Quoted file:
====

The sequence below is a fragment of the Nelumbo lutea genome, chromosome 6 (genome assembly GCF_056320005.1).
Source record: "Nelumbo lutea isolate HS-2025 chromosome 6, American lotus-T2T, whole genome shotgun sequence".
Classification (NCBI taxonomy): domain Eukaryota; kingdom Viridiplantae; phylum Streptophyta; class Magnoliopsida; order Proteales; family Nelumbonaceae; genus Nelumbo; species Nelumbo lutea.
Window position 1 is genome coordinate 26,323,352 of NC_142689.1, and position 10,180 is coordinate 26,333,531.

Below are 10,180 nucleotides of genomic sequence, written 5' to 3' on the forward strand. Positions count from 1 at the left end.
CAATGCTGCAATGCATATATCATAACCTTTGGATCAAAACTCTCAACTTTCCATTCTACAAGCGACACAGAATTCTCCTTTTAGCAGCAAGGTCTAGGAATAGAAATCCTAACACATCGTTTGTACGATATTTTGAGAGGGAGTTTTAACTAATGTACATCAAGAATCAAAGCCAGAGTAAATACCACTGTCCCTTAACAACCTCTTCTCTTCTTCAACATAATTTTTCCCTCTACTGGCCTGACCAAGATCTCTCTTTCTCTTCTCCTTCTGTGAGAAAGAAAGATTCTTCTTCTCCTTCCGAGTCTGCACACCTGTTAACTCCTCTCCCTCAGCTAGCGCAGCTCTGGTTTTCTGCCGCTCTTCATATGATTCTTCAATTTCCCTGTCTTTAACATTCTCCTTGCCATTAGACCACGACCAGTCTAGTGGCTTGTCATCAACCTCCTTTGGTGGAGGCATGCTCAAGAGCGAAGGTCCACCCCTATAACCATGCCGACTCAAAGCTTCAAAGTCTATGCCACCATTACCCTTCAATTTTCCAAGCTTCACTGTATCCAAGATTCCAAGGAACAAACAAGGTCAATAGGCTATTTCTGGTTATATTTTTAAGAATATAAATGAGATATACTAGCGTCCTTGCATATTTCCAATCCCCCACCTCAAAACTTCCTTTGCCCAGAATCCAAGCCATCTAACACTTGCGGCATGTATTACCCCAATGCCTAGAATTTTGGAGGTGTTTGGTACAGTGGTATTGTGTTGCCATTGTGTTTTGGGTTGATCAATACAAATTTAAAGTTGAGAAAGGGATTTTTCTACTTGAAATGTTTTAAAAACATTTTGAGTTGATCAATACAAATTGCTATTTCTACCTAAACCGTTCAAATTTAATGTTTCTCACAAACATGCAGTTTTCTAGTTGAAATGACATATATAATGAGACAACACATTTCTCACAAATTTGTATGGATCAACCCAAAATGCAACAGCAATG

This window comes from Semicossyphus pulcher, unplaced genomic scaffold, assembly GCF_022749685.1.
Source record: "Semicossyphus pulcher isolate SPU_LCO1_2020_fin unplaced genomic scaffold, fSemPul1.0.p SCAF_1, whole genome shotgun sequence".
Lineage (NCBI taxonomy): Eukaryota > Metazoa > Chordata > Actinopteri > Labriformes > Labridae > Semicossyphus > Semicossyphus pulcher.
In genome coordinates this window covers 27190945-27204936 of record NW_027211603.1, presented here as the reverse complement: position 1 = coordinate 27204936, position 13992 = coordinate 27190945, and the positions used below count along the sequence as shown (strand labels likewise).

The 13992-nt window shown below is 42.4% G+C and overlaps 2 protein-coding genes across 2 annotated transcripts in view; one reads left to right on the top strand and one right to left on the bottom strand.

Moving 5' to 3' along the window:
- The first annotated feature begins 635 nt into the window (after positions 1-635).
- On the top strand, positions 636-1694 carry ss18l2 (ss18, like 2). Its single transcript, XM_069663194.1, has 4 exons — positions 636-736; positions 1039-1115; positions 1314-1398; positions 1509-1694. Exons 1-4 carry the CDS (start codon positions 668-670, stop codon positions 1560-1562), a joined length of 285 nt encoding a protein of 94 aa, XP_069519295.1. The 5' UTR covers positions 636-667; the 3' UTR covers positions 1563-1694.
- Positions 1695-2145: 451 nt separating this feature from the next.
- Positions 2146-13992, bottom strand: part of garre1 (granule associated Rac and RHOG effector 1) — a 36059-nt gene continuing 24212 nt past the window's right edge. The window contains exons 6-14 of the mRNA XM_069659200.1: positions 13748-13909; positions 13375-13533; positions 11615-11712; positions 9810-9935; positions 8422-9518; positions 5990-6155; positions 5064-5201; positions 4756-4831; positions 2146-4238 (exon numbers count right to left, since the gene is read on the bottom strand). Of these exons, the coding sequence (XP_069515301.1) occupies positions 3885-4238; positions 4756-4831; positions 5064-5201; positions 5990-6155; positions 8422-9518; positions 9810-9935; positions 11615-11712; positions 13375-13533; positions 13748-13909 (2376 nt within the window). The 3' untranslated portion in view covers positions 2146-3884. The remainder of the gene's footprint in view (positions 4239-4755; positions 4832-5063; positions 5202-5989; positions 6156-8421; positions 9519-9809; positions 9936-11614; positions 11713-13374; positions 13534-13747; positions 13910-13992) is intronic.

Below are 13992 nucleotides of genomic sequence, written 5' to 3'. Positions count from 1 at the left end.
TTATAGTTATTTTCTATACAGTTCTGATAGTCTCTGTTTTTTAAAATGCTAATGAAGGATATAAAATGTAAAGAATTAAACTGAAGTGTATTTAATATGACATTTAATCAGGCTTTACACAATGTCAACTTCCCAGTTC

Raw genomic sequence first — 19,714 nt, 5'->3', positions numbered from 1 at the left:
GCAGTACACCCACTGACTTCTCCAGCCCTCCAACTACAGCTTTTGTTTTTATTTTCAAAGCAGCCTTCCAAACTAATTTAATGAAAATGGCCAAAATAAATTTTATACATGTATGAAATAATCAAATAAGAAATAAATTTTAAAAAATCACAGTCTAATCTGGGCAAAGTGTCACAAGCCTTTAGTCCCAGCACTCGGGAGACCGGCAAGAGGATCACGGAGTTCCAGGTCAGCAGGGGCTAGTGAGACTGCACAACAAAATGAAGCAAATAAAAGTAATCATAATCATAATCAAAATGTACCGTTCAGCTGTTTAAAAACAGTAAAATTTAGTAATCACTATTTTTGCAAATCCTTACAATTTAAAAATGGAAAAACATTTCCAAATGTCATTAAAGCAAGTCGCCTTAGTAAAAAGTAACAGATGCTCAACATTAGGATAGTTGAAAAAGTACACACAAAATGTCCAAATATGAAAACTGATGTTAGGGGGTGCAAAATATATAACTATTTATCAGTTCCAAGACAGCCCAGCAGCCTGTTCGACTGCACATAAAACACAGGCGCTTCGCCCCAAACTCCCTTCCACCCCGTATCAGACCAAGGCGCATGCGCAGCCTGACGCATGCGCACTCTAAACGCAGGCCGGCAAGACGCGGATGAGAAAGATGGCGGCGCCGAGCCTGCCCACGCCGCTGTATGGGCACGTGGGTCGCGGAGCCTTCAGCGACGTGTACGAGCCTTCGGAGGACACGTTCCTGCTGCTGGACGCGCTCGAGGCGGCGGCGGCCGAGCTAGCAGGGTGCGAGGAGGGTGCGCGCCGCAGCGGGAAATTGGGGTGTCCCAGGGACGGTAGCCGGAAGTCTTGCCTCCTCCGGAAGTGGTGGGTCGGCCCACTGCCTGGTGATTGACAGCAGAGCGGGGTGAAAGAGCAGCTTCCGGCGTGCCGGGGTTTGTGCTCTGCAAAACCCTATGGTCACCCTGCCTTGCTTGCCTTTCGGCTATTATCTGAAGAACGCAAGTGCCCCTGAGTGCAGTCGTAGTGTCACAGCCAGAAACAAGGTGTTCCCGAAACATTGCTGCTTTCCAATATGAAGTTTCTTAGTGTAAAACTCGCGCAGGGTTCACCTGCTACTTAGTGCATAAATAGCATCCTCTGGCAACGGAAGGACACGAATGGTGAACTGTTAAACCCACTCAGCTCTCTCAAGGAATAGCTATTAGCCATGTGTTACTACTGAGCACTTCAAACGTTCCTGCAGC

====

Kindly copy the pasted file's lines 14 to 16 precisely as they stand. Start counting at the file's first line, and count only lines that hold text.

- On the top strand, positions 636-1694 carry ss18l2 (ss18, like 2). Its single transcript, XM_069663194.1, has 4 exons — positions 636-736; positions 1039-1115; positions 1314-1398; positions 1509-1694. Exons 1-4 carry the CDS (start codon positions 668-670, stop codon positions 1560-1562), a joined length of 285 nt encoding a protein of 94 aa, XP_069519295.1. The 5' UTR covers positions 636-667; the 3' UTR covers positions 1563-1694.
- Positions 1695-2145: 451 nt separating this feature from the next.
- Positions 2146-13992, bottom strand: part of garre1 (granule associated Rac and RHOG effector 1) — a 36059-nt gene continuing 24212 nt past the window's right edge. The window contains exons 6-14 of the mRNA XM_069659200.1: positions 13748-13909; positions 13375-13533; positions 11615-11712; positions 9810-9935; positions 8422-9518; positions 5990-6155; positions 5064-5201; positions 4756-4831; positions 2146-4238 (exon numbers count right to left, since the gene is read on the bottom strand). Of these exons, the coding sequence (XP_069515301.1) occupies positions 3885-4238; positions 4756-4831; positions 5064-5201; positions 5990-6155; positions 8422-9518; positions 9810-9935; positions 11615-11712; positions 13375-13533; positions 13748-13909 (2376 nt within the window). The 3' untranslated portion in view covers positions 2146-3884. The remainder of the gene's footprint in view (positions 4239-4755; positions 4832-5063; positions 5202-5989; positions 6156-8421; positions 9519-9809; positions 9936-11614; positions 11713-13374; positions 13534-13747; positions 13910-13992) is intronic.